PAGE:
Given POCO’s tilt towards India, where 5G isn’t currently available, and the nothing-you-don’t-need strategy, the 865 doesn’t fit. The only option, which isn’t one at all, would be to stick with the Snapdragon 865 and disable 5G, which would be redundant and expensive.
POCO F2 won't have 5G, so the 865 SoC doesn't fit. Now what?
That leaves POCO with a less obvious choice for its powerful performance angle. Options include last year’s still highly capable Snapdragon 855 Plus or the newer but lower-spec Snapdragon 765G SoC. A Snapdragon 855 Plus phone for $350 or less would still smash the competition; that option looks more likely over simply copying Xiaomi’s own Redmi K30 and adding the 756G over the 730G. And POCO would be right if it said it could still easily support high-performance games and apps for years to come on the 855 Plus platform.
But it’s still a bit of a problem. It means that standing out from other flagship killers will not be easy, and POCO has its work cut out for it. Given how much price will matter, the F2 seems destined to stick with an LCD panel and plastic build to save money. A large battery, expandable memory, and headphone jack remain essentials for prospective owners in this category too.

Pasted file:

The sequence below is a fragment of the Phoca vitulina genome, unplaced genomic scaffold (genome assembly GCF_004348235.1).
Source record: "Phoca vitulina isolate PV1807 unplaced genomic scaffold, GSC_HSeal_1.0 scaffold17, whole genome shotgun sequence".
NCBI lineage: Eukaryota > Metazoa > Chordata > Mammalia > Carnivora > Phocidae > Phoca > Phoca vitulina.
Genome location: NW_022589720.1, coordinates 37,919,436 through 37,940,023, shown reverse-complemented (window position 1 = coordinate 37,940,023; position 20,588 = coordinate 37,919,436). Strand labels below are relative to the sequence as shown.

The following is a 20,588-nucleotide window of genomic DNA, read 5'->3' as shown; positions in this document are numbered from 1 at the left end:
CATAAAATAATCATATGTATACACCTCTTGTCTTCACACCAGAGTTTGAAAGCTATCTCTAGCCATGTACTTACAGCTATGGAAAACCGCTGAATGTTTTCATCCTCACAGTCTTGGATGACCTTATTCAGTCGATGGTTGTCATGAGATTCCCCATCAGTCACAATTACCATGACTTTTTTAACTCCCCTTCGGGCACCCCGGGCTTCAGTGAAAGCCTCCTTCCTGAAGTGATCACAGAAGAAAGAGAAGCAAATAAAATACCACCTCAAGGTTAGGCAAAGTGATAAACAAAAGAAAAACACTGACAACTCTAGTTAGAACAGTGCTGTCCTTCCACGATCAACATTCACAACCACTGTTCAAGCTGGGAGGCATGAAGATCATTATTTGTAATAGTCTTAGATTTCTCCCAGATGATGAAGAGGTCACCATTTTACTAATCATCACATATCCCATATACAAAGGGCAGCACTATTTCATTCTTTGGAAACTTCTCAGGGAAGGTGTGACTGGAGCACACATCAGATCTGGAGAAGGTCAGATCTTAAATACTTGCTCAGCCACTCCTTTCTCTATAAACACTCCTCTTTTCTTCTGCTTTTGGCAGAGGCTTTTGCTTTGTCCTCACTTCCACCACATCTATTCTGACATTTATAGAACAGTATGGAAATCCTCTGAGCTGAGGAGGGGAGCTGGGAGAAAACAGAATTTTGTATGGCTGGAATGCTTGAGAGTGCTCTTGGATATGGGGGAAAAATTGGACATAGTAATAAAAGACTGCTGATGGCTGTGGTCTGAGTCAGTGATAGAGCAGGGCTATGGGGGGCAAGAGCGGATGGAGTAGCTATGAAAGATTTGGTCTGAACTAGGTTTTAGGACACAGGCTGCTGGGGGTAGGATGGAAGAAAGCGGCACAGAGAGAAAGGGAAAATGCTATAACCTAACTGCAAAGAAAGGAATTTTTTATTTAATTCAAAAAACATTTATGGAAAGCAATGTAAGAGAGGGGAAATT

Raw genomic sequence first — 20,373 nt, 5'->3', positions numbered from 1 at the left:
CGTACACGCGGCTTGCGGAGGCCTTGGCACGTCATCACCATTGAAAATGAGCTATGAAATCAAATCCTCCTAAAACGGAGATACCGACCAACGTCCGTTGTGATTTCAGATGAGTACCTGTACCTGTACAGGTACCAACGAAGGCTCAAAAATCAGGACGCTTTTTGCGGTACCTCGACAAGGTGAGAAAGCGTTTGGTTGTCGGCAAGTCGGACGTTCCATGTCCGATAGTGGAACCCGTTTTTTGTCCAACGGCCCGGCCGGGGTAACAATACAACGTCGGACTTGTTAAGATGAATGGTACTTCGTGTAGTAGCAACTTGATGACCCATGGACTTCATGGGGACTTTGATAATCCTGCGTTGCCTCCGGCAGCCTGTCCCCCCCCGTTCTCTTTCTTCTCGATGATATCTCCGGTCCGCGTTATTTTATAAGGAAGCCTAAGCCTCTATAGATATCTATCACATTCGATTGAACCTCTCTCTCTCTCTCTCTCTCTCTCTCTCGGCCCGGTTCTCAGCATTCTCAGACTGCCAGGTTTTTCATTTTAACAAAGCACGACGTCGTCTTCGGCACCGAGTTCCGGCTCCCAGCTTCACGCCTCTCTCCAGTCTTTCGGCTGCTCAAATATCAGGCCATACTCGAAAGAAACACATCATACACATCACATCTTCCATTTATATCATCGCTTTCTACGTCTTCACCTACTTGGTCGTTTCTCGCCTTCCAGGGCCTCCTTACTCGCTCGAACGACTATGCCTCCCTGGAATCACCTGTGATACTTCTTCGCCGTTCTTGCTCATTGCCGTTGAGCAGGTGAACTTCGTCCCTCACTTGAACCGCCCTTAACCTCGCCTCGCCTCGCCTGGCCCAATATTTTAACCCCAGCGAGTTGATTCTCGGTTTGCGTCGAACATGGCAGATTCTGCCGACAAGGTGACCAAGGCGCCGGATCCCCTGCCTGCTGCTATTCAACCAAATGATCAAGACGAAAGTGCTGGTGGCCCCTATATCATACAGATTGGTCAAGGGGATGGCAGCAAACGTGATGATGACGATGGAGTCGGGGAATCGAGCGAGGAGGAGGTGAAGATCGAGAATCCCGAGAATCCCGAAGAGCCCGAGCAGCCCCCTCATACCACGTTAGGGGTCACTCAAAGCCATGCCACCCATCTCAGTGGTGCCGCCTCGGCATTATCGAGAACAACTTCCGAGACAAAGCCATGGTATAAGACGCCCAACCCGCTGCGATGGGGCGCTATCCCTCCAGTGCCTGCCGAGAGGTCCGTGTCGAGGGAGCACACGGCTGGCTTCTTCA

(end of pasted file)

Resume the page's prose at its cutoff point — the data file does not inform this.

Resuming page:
How widely will the POCO F2 be sold?
Given the brand now tweets from @IndiaPOCO, POCO is all about India. Wider availability will be interesting. Readers may remember our own Bogdan Petrovan scooping the existence of the POCOphone F1 by simply buying it from a store that was selling it ahead of its launch in Romania. The POCO F1 sold widely and flash sales at lower and lower prices continued into late 2018 and early 2019. I’ve seen it popularly listed in German sales now for €206.
As Xiaomi appears to be moving as a first-party into more markets, including Germany last year, along with whispers of a push into South Africa, the POCO F2 has a bigger potential market than ever before.
When will the POCOphone F2 be released?
All seems to be ready for POCO to first release the new POCO X2, to reinvigorate the brand. With multiple phones confirmed for 2020, the F2 looks set to follow. The X2 is set for a February 2020 release, but the F2 has been a little harder to get a bead on. Android Authority contacted POCO for details, but didn’t get an immediate response: all we know is that 2020 is definite.
Now, POCO just needs to get the specs and the marketing right. Can the POCO F2 become a cult-hit like the POCO F1?